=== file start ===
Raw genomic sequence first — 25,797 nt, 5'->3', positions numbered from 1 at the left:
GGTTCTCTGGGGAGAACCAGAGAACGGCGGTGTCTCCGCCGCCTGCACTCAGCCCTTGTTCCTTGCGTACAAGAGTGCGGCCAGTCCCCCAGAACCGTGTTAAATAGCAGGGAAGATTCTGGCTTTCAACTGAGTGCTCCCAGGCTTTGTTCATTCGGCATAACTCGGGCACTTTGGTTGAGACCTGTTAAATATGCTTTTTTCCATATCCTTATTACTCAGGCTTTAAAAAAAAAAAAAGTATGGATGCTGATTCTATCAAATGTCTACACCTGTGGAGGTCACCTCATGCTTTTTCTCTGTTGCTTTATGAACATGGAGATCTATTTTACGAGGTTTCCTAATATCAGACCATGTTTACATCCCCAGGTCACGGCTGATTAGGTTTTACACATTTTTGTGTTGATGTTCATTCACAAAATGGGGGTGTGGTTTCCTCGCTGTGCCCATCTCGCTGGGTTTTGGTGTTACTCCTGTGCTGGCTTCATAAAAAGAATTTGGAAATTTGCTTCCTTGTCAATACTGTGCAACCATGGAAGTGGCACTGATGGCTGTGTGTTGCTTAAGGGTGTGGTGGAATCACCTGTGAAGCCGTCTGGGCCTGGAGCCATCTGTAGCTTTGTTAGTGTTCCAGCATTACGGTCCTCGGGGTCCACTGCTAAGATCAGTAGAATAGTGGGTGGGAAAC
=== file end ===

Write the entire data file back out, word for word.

Raw genomic sequence first — 25,797 nt, 5'->3', positions numbered from 1 at the left:
GGTTCTCTGGGGAGAACCAGAGAACGGCGGTGTCTCCGCCGCCTGCACTCAGCCCTTGTTCCTTGCGTACAAGAGTGCGGCCAGTCCCCCAGAACCGTGTTAAATAGCAGGGAAGATTCTGGCTTTCAACTGAGTGCTCCCAGGCTTTGTTCATTCGGCATAACTCGGGCACTTTGGTTGAGACCTGTTAAATATGCTTTTTTCCATATCCTTATTACTCAGGCTTTAAAAAAAAAAAAAGTATGGATGCTGATTCTATCAAATGTCTACACCTGTGGAGGTCACCTCATGCTTTTTCTCTGTTGCTTTATGAACATGGAGATCTATTTTACGAGGTTTCCTAATATCAGACCATGTTTACATCCCCAGGTCACGGCTGATTAGGTTTTACACATTTTTGTGTTGATGTTCATTCACAAAATGGGGGTGTGGTTTCCTCGCTGTGCCCATCTCGCTGGGTTTTGGTGTTACTCCTGTGCTGGCTTCATAAAAAGAATTTGGAAATTTGCTTCCTTGTCAATACTGTGCAACCATGGAAGTGGCACTGATGGCTGTGTGTTGCTTAAGGGTGTGGTGGAATCACCTGTGAAGCCGTCTGGGCCTGGAGCCATCTGTAGCTTTGTTAGTGTTCCAGCATTACGGTCCTCGGGGTCCACTGCTAAGATCAGTAGAATAGTGGGTGGGAAAC